Microsoft has eliminated individual patches from every Windows version, and Security Bulletins will go away soon, replaced by a spreadsheet with tools
With the old method of patching now completely gone—October’s releases eliminated individual patches from every Windows version—Microsoft has announced that the documentation to accompany those patches is in for a significant change. Most notable, Security Bulletins will disappear, replaced by a lengthy list of patches and tools for slicing and dicing those lists.
Security Bulletins go back to June 1998, when Microsoft first released MS98-001. That and all subsequent bulletins referred to specific patches described in Knowledge Base articles. The KB articles, in turn, have detailed descriptions of the patches and lists of files changed by each patch. The Security Bulletins serve as an overview of all the KB patches associated with a specific security problem. Some Security Bulletins list dozens of KB patches, each for a specific version of Windows.
Starting in January, we’ll have two lists—or, more accurately, two ways of viewing a master table.
Keep in mind that we’re only talking about security patches and the security part of the Windows 10 cumulative updates. Nonsecurity patches and Win7/8.1 monthly rollups are outside of this discussion.
To see where this is going and to understand why it’s vastly superior to the Security Bulletin approach, look at the lists for November 8, this month’s Patch Tuesday. The main Windows Update list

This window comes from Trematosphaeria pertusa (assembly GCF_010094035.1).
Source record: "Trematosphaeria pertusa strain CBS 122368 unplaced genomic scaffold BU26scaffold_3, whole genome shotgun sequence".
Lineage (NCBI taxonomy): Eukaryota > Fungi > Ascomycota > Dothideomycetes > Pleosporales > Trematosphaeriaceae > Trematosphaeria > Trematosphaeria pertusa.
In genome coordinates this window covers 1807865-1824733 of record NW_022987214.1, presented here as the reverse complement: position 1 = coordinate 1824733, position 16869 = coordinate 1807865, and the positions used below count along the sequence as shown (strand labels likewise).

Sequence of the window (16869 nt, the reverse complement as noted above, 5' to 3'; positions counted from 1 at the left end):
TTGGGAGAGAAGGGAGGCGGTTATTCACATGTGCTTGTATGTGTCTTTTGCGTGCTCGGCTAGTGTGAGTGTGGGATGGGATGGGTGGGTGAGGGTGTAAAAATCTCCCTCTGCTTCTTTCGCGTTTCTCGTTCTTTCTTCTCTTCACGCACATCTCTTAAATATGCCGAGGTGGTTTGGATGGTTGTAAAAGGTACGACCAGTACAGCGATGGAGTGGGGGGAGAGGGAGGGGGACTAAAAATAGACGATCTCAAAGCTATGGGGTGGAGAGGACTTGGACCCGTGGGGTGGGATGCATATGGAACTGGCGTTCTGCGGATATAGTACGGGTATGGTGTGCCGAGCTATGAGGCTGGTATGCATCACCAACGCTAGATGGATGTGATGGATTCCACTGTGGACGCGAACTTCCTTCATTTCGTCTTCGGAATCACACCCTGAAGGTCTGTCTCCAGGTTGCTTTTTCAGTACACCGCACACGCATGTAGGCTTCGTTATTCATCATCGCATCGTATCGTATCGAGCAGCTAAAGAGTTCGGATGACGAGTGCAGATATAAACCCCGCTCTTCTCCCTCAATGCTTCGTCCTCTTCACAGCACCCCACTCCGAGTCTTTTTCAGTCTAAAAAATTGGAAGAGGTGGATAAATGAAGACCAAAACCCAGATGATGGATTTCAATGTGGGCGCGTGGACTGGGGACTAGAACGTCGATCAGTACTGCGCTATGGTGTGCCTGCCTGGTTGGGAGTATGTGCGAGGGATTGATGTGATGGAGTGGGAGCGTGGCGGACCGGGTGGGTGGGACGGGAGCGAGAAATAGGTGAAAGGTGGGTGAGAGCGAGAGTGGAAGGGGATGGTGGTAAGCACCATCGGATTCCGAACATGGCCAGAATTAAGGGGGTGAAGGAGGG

shows page after page of security bulletins, identified by MS16-xxx numbers, and those numbers have become ambiguous. See, for example, MS16-142 on that list, which covers both the Security-only update for Win7, KB 3197867, and the Monthly rollup for Win7, KB 3197868. The MS16-142 Security Bulletin itself runs on for many pages.
Now flip over to the Security Updates Guide. In the filter box type
windows 7 and press Enter. You see four security patches (screenshot below): IE11 and Windows, both 32- and 64-bit. They’re all associated with KB 3197867.
In the Software Update Summary, searching for “windows 7” yields only one entry, for the applicable KB number (screenshot below).
Here’s why the tools are important. On this month’s Patch Tuesday, we received 14 Security Bulletins. Those Security Bulletins actually contain 55 different patches for different KB numbers; the Security Bulletin artifice groups those patches together in various ways. The 55 different security patches actually contain 175 separate fixes, when you break them out by the intended platform.
There’s a whole lotta patchin’ goin’ on.
Starting this month, you can look at the patches either individually (in the Security Updates Guide) or by platform (in the Software Update Summary), or you can plow through those Security Bulletins and try to find the patches that concern you. Starting in January, per the Microsoft Security Response Center, the Security Bulletins are going away.
Of course, the devil’s in the implementation details, but all in all this seems to me like a reasonable response to what has become an untenable situation.
This is a repost from http://www.infoworld.com/